1016 GMT February 21, 2020
She has taken a relative's two children into her home in Birmingham and believes that with earlier intervention from social services they would still be living with their mother, BBC wrote.
But, she said, social workers took action only once the family had reached crisis point.
Earlier help, perhaps in the form of parenting classes or counselling for the children's mother or even budgeting and cooking classes of the sort available in many council-run children's centers would have made a big difference, she said.
"It would have made a lot of difference. It maybe would have helped probably keep the family together and not have it broken up the way that it is," she said.
Amid warnings from councils and charities that a spending squeeze is threatening early help for vulnerable families in England, new figures seen exclusively by the BBC lay bare the scale of the problem.
The analysis of Department for Education figures by researchers at Huddersfield and Sheffield universities shows that since 2010, council areas with the highest levels of deprivation and need have faced the biggest cuts.
Adjusted for inflation, the figures show overall spending on children's services has fallen by 16 percent across England — but in the poorest areas the figure is 27 percent, compared with for percent in the wealthiest areas.
And spending on intervention services to help families before they reach a crisis has fallen by 47 percent overall — but the figure in the poorest boroughs is 54 percent, while in the wealthiest it is 33 percent.
A Department for Education spokeswoman said the government had committed £20 million to provide ‘additional support to local authorities where the risk of service failure is highest’.
"In addition, more than £200 billion has been made available to councils for local services, including children's services, up to 2019-20.
"We want every child, no matter where they live, to receive the same high quality care and support," said the spokeswoman.
But Prof. Paul Bywaters of Huddersfield University, who led the research, said the scale of the budget crisis councils faced meant they were being driven towards short-term cuts that could cost more in the long term.
"It's not only that children are suffering now, but we're storing up costs for society in the future and creating a kind of vicious spiral," he said.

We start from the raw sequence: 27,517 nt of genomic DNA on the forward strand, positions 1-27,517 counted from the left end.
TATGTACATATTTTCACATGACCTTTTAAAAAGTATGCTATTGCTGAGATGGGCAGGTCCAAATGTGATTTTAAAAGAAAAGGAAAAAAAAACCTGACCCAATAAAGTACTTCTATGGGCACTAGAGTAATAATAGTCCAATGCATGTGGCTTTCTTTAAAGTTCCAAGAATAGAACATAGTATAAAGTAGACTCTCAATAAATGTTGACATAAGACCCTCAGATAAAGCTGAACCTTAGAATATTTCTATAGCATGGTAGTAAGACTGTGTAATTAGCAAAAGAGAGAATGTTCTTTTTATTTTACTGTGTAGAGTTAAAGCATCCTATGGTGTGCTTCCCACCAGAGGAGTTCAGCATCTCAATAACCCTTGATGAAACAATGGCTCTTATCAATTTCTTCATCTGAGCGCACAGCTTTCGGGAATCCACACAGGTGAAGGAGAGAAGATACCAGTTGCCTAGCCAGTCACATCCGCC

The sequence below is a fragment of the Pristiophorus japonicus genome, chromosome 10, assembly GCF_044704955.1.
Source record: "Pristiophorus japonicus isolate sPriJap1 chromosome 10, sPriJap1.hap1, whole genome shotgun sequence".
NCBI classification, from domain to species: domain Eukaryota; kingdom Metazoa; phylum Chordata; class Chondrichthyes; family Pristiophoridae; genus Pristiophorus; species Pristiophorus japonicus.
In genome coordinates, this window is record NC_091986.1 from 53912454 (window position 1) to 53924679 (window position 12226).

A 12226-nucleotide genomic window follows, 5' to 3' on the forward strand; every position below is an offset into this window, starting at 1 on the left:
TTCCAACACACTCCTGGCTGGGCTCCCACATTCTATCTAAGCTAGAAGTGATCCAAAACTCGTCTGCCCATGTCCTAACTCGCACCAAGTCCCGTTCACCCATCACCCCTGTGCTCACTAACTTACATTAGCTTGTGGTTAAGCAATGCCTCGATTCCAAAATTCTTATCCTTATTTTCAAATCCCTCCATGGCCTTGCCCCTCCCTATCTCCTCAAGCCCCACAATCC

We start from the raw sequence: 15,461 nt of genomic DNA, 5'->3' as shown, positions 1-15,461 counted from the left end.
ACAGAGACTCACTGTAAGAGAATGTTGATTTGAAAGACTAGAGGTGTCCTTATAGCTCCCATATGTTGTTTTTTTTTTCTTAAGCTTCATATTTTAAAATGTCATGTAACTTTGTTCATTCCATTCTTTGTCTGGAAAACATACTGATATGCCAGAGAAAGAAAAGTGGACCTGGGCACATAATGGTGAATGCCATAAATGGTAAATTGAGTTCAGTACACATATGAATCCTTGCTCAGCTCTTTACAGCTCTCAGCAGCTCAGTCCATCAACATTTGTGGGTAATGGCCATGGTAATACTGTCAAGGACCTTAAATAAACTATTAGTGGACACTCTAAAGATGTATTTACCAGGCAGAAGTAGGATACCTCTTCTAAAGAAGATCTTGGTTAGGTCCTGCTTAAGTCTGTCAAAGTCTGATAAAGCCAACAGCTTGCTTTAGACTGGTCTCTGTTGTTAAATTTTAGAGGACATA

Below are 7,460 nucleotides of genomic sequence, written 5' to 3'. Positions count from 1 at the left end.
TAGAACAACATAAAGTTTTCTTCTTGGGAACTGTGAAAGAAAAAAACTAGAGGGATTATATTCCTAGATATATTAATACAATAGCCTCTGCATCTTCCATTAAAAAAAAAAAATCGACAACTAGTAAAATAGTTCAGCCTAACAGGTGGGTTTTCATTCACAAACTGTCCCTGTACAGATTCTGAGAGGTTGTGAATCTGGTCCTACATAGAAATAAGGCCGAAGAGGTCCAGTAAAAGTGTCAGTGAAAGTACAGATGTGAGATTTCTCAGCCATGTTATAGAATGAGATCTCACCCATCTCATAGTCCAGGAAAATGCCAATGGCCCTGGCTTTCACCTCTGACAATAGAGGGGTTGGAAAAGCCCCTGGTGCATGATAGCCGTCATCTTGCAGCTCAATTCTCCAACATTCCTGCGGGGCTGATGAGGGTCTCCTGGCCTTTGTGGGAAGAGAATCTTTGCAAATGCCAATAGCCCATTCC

"The more we cut prevention and family support services and concentrate expenditure on the other areas, the more likely it is that more children will come into care, more children will be at risk of abuse and neglect."
Birmingham's Adderley Children's Center, in Saltley, used to provide specialist early support for families in difficulty — but budget problems meant this ended just before Christmas.
Deputy head Nicky Hinchliff said the community has lost a place where parents and children could feel safe, with expertise on site to offer early support to mothers with difficulties ranging from debt to depression and stop problems escalating.
"Those issues have not gone away," she said.
"Those parents and those families still need our support.
"I dread to think what that means for children in the longer term."
On the other side of Birmingham, in Winson Green, Mary gets some support at a charity-run center at a primary school.
At the Oasis Hub, parents can drop in to learn cooking and budgeting skills from volunteers.
Many parents here are under pressure, with money or other worries, but in these sessions, they can find counselling, childcare and friends.
"It builds their confidence. It builds their skills. And obviously having the mothers emotionally stable, helps the children, and happy parents means happy children," said one volunteer.
Center manager Anji Barker said staff have noticed that neglect cases are on the rise.
"What we see is that where that early help could have happened, and then mum was able to get on her feet and keep those children and then go on to actually be a very effective parent, we are now seeing that's just left and left and left until the crisis emerges," she says.
"And then you are at the very top end of crisis that involves removal of children."
Birmingham City Council's deputy leader, Brigid Jones, said the council had been required by the government to make cuts of more than £642 million since 2010.
"Faced with incredibly difficult choices, we chose to protect and increase funding to our child-protection service. And sadly this has inevitably meant cuts for other services across the council, even those we would normally consider vital, like children's centers."
The Local Government Association, which represents councils in England, said it had repeatedly warned of a £2 billion funding gap in children's services by 2020.
"It is often those who are most vulnerable and need support across a wide range of services to improve life chances who rely on these services the most," said Richard Watts, who chairs the LGA's Children and Young People Board.